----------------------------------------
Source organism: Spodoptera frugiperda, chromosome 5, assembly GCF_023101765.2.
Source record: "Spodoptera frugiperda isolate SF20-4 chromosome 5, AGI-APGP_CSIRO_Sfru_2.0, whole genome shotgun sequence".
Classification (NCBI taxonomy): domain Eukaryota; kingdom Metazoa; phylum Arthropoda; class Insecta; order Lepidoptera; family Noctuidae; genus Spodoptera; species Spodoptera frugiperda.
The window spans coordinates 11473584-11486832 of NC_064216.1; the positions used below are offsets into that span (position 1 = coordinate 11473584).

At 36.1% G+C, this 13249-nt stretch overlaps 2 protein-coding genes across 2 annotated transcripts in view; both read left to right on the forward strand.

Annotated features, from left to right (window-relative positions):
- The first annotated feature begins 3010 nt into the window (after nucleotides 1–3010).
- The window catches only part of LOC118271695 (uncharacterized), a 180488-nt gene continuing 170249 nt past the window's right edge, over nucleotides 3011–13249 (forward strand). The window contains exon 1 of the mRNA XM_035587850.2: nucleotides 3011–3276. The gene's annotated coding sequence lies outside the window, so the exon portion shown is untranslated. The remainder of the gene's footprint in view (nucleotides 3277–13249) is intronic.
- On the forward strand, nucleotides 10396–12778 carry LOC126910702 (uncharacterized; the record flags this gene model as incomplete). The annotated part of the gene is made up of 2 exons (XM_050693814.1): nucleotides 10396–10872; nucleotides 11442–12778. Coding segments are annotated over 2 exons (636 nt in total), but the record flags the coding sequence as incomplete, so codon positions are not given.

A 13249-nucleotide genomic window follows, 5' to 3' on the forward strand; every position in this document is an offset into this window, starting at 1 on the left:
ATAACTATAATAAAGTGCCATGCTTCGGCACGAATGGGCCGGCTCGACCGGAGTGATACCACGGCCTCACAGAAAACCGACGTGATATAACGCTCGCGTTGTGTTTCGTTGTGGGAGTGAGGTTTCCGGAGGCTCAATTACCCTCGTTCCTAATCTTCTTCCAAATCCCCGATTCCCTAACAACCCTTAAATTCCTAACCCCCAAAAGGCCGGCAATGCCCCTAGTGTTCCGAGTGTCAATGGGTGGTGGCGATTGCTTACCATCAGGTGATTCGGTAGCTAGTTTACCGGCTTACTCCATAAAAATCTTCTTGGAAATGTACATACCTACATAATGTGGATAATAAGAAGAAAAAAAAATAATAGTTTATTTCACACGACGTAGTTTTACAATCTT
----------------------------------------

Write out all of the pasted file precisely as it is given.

Source organism: Spodoptera frugiperda, chromosome 5, assembly GCF_023101765.2.
Source record: "Spodoptera frugiperda isolate SF20-4 chromosome 5, AGI-APGP_CSIRO_Sfru_2.0, whole genome shotgun sequence".
Classification (NCBI taxonomy): domain Eukaryota; kingdom Metazoa; phylum Arthropoda; class Insecta; order Lepidoptera; family Noctuidae; genus Spodoptera; species Spodoptera frugiperda.
The window spans coordinates 11473584-11486832 of NC_064216.1; the positions used below are offsets into that span (position 1 = coordinate 11473584).

At 36.1% G+C, this 13249-nt stretch overlaps 2 protein-coding genes across 2 annotated transcripts in view; both read left to right on the forward strand.

Annotated features, from left to right (window-relative positions):
- The first annotated feature begins 3010 nt into the window (after nucleotides 1–3010).
- The window catches only part of LOC118271695 (uncharacterized), a 180488-nt gene continuing 170249 nt past the window's right edge, over nucleotides 3011–13249 (forward strand). The window contains exon 1 of the mRNA XM_035587850.2: nucleotides 3011–3276. The gene's annotated coding sequence lies outside the window, so the exon portion shown is untranslated. The remainder of the gene's footprint in view (nucleotides 3277–13249) is intronic.
- On the forward strand, nucleotides 10396–12778 carry LOC126910702 (uncharacterized; the record flags this gene model as incomplete). The annotated part of the gene is made up of 2 exons (XM_050693814.1): nucleotides 10396–10872; nucleotides 11442–12778. Coding segments are annotated over 2 exons (636 nt in total), but the record flags the coding sequence as incomplete, so codon positions are not given.

A 13249-nucleotide genomic window follows, 5' to 3' on the forward strand; every position in this document is an offset into this window, starting at 1 on the left:
ATAACTATAATAAAGTGCCATGCTTCGGCACGAATGGGCCGGCTCGACCGGAGTGATACCACGGCCTCACAGAAAACCGACGTGATATAACGCTCGCGTTGTGTTTCGTTGTGGGAGTGAGGTTTCCGGAGGCTCAATTACCCTCGTTCCTAATCTTCTTCCAAATCCCCGATTCCCTAACAACCCTTAAATTCCTAACCCCCAAAAGGCCGGCAATGCCCCTAGTGTTCCGAGTGTCAATGGGTGGTGGCGATTGCTTACCATCAGGTGATTCGGTAGCTAGTTTACCGGCTTACTCCATAAAAATCTTCTTGGAAATGTACATACCTACATAATGTGGATAATAAGAAGAAAAAAAAATAATAGTTTATTTCACACGACGTAGTTTTACAATCTT